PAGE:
Zines that connect to plants, the environment and nature often distribute knowledges with long histories as well as offering new ways of relating to the future, says Lea Cooper in part five of their series on zines in the medical humanities.
Most good zine titles involve a pun. This title is a spin on Carmen Maria Machado’s In the Dream House (2019), in which a house is the holder of fragmented memory, the archive of an abusive same-sex relationship. Like all good zine puns, this one draws from the many layers of the book that inspired it.
Zines have an entwined relationship with archives, trauma, memory, narrative, queerness, the domestic, and home. This series of posts takes you on a tour of the Zine House – using its rooms to structure and explore zines around health, illness, disability, neurodivergence and madness. In doing so, I hope to illustrate some of the potential and complexities of zines in the medical humanities. I’m not going to define zines, so if you don’t know what I’m talking about check out Zines 101 on my website.
In our last instalment, we were in the kitchen. We ended our time there standing at the sink, looking out over the garden. Rather than considering the bathroom and kitchen a duo, I like to think of them as part of a trio that includes the garden. On a sustainable building course I went on, I learnt about the cyclical flow of water through the Brighton Earthship: rain falls and is collected and filtered; this is used for the kitchen and bathroom taps; the grey water then flows through planted treatment cells; this recycled water is used to flush the toilet; the waste water from the toilet heads to a settling tank, which overflows into a reed bed; at the end of the reed bed, the filtered water returns to nature.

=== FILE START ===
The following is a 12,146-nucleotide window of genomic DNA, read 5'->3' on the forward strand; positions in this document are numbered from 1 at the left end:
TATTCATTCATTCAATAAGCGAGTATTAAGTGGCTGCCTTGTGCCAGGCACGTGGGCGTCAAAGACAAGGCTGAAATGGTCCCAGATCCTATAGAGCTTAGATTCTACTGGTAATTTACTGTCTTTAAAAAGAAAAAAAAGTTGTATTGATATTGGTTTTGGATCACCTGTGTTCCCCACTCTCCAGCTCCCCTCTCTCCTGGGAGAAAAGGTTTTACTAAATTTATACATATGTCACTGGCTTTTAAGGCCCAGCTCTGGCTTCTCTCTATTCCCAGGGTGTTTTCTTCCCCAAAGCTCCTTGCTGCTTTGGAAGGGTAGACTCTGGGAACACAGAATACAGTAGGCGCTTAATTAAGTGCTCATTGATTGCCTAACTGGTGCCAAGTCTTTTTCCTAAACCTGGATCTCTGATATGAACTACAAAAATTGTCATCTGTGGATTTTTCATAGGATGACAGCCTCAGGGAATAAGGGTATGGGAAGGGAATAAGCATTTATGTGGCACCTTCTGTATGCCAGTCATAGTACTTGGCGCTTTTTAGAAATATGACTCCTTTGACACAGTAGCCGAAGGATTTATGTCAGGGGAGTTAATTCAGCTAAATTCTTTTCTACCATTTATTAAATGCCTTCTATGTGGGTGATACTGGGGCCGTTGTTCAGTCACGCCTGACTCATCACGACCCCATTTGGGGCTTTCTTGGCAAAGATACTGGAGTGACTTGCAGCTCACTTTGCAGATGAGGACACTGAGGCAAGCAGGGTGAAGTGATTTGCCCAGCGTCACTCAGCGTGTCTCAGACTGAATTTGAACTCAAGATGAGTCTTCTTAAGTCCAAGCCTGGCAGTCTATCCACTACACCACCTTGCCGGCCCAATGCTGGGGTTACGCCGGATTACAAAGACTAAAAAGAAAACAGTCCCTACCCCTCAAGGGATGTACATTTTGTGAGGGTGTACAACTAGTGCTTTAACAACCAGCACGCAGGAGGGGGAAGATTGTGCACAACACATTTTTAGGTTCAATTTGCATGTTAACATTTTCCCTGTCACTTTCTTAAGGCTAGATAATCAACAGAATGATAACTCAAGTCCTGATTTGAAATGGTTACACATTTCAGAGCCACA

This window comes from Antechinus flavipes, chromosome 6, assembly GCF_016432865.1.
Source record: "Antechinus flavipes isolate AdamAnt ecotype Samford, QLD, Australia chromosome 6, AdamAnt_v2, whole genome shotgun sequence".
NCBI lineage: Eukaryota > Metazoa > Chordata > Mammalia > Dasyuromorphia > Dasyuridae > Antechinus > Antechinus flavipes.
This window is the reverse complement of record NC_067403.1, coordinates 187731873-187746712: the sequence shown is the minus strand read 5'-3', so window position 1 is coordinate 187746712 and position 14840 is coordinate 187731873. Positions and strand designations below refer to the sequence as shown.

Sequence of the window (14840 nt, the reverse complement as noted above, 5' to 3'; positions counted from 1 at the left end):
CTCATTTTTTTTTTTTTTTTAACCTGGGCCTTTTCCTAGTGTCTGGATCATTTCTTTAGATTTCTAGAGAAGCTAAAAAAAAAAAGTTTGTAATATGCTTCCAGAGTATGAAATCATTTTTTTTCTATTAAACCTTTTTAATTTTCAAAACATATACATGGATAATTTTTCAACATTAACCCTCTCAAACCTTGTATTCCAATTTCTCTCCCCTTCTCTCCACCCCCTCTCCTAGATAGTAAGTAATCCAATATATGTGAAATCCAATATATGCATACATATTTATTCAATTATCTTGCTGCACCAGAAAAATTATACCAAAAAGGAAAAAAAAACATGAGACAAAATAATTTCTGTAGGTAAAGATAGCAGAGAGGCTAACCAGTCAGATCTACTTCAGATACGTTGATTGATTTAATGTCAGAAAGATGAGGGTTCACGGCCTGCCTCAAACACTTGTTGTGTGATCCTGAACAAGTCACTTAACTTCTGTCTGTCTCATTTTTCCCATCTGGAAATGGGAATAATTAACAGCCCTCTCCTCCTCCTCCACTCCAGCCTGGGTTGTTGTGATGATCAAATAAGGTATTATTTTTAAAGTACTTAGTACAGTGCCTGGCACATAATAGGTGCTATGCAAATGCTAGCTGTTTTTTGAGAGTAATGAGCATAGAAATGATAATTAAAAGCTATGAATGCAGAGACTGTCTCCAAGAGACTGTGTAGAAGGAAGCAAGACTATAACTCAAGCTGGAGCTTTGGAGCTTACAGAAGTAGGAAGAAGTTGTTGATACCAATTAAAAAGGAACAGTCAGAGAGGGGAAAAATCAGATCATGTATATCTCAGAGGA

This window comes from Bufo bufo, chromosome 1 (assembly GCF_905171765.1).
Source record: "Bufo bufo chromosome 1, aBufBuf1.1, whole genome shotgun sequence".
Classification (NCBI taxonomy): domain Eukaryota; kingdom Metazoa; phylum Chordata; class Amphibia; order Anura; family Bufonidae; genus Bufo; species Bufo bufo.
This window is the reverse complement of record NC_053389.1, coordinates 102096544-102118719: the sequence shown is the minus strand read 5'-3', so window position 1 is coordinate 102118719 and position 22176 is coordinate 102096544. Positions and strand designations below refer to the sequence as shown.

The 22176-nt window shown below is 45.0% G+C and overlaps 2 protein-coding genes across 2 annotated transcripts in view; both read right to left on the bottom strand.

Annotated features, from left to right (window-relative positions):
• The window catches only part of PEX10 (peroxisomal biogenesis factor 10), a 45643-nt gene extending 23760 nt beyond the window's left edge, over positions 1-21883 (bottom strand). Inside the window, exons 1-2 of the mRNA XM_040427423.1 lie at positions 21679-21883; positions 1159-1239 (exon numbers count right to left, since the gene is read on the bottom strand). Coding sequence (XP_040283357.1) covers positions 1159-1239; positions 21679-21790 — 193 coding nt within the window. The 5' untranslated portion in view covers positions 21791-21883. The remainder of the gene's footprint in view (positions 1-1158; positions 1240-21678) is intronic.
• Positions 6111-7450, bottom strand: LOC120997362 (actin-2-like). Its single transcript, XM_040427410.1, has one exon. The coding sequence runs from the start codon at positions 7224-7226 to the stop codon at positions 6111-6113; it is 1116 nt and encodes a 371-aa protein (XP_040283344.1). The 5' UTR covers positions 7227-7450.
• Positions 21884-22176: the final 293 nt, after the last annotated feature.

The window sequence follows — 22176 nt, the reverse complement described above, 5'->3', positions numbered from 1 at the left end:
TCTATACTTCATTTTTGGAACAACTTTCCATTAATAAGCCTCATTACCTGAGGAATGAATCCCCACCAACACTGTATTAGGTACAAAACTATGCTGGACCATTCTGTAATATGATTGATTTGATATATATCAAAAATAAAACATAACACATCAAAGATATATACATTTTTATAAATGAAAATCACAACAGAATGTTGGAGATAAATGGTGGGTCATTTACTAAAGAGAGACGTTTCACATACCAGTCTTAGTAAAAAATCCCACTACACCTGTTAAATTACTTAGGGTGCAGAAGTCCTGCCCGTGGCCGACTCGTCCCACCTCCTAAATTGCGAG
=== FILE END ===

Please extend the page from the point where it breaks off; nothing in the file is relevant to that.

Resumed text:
In the garden are zines that connect to plants, the environment, the outside, and nature. Here, we find zines that (re)produce and distribute knowledges about plants, herbal remedies, growing and gardening. These zines are often engaged in connecting to knowledges with long histories – including Indigenous and folk knowledges – which have been suppressed by a capitalist and patriarchal white settler colonialism. There are zines which engage with the experience of being with/in nature (a phrasing used by Sheree Mack in her contribution to Black Nature in Residence Zine (2021)), and zines concerned with climate justice in the many ways it manifests (including health and disability justice). The zines in the garden, as well as building relationships to the past, offer different relationships to our futures.
Sharing knowledges about health, herbs, growing and gardening
One of the ways that the garden and the kitchen are linked is in connections between growing or foraging, cooking and eating. There are zines that record and share knowledge on herbal remedies, such as Edible, Medicinal & Utilitarian Plants (Walking Wolf & Highmountain 2009) and Reclaiming our Ancient Wisdom (Jeunet 2016). These zines often make explicit the ways knowledge sharing is part of broader decolonial, feminist or anti-capitalist work – although it is worth acknowledging that this isn’t an inherent quality of zines; they are not immune to engaging in appropriation, orientalism, and erasure. Still, many of the health practices, interventions and treatments the zines in the Garden prescribe are concerned with topics absent or excluded from conventional medicine, such as reproductive health, the health impacts of racial trauma, trans-specific healthcare, and Health At Any Size. These zines offer insight into how different health knowledges circulate, are (re)produced, work to fill gaps in existing provisions, and document, imagine and enact different ways of practising healthcare.